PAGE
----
"Myths and legends die hard in America. We love them for the extra dimension they provide, the illusion of near-infinite possibility to erase the narrow confines of most men's reality. Weird heroes and mold-breaking champions exist as living proof to those who need it that the tyranny of 'the rat race' is not yet final."
—Hunter S. Thompson, The Great Shark Hunt
For quite a number of years Jay Cowan was a friend of Thompson’s and a former tenant/caretaker of Owl Farm, which Cowan describes as “equal parts Animal Farm, funny farm, ‘Maggie’s Farm,’ and Walden pond with guns.” This relationship and their mutual vices allowed Cowan access to the man behind the myth not seen by many, which is likely why Thompson told Cowan he “could never write about him until after he died.” Now four years after Thompson committed suicide that fateful 16th of February, Cowan has compiled a memoir of their shared experience and a seemingly balanced assessment of Thompson.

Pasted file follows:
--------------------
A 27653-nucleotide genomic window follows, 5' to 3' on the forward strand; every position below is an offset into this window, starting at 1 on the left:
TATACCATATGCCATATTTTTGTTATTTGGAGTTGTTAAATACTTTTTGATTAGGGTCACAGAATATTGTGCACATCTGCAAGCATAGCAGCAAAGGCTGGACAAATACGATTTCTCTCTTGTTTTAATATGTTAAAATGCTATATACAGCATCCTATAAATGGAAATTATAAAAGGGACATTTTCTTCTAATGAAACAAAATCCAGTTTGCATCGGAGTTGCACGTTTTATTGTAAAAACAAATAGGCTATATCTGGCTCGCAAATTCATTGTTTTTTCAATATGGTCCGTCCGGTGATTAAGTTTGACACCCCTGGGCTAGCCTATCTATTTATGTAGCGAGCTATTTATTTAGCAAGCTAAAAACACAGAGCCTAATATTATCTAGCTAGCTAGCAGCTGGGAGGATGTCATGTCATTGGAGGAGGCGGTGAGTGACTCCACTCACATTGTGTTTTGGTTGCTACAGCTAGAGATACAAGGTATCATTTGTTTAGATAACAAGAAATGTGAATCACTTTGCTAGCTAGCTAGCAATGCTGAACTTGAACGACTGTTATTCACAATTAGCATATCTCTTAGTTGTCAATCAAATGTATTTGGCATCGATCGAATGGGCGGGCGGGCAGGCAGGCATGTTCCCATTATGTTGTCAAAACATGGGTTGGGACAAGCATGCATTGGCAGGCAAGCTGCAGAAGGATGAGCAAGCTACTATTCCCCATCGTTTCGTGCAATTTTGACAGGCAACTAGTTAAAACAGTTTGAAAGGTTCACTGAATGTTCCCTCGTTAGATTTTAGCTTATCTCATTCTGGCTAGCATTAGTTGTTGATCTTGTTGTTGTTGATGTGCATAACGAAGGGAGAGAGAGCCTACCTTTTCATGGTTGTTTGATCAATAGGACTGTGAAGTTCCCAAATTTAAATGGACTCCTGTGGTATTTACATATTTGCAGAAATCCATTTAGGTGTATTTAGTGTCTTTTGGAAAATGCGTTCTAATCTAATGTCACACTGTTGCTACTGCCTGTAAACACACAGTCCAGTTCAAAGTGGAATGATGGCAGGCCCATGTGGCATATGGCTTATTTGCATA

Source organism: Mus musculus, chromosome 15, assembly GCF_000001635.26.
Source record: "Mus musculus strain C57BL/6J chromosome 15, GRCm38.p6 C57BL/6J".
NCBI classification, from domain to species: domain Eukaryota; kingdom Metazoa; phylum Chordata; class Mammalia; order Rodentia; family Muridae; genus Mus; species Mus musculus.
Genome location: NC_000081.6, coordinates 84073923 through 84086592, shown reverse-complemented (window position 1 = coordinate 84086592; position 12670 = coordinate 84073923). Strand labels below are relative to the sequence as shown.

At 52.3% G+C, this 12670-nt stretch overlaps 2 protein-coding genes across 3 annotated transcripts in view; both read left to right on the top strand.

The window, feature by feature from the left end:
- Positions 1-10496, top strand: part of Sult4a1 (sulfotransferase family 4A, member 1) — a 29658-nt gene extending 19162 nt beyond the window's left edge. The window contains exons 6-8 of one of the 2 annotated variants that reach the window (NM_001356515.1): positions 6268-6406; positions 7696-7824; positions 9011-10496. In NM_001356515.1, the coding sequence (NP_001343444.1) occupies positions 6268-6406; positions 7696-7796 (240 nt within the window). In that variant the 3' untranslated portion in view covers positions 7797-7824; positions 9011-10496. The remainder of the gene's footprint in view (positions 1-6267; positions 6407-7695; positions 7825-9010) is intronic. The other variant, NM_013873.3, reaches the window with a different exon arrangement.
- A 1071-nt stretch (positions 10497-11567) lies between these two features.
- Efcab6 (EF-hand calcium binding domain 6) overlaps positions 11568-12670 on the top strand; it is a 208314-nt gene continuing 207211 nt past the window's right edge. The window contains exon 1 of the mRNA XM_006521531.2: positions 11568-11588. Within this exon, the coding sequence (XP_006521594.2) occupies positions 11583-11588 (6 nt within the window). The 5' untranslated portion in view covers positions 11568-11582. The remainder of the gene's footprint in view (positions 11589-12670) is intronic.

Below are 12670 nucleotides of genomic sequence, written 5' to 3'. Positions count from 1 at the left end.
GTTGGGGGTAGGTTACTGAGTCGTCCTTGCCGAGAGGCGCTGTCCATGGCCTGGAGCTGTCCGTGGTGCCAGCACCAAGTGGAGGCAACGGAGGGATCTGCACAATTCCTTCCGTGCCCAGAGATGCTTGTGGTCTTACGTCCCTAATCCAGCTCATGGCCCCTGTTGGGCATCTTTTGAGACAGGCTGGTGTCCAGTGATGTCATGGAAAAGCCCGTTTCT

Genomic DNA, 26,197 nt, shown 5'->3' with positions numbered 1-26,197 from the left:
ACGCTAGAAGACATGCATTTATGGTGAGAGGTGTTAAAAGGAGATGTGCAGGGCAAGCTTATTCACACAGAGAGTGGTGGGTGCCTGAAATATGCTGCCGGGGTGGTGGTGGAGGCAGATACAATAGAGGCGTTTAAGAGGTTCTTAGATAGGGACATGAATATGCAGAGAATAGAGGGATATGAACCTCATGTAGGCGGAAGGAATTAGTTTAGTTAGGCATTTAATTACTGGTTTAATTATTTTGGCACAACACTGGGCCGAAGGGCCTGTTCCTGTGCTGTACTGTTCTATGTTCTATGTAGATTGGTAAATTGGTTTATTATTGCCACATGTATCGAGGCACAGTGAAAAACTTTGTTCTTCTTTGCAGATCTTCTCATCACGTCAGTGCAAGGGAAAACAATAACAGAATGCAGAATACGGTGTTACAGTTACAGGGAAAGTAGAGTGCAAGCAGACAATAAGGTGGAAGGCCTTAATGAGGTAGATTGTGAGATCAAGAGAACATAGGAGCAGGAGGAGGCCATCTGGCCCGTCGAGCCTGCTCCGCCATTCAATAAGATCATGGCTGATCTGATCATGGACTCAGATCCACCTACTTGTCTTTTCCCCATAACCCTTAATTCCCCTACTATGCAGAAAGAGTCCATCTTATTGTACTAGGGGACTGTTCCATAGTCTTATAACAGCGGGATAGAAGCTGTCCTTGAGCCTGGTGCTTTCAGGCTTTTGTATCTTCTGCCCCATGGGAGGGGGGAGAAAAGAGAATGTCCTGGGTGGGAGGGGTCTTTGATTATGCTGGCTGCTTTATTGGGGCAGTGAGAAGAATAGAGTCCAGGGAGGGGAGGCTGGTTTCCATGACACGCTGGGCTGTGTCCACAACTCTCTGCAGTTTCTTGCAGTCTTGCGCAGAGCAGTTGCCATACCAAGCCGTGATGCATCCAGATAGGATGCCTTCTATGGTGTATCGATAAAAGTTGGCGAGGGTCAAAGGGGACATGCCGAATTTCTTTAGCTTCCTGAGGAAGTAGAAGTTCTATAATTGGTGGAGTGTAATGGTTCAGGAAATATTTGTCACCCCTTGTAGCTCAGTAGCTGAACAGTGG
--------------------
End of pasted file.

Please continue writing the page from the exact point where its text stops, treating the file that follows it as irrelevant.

They first met in 1969 while Cowan was still a senior in high school during a meeting about getting attorney Joe Edwards elected as mayor of Aspen. Thompson asked Cowan about the kids voting for Edwards and a bond formed as Cowan was interested in being a writer. He also worked on Thompson’s campaign to be sheriff of Aspen, which Thompson did not want to win. A few years later, Cowan moved into a shack on Owl Farm and also got married there in 1978, as evidenced by an included photo.
Living in such close proximity, family situations naturally spilled over. Thompson’s first wife Sandy left with their son Juan, and she told Cowan where she was going and made him promise not to reveal it, which caused a strain when Thompson found out. But Thompson could be a good friend, allowing Cowan to come back to Owl Farm after his divorce and helping out when Cowan’s father got cancer.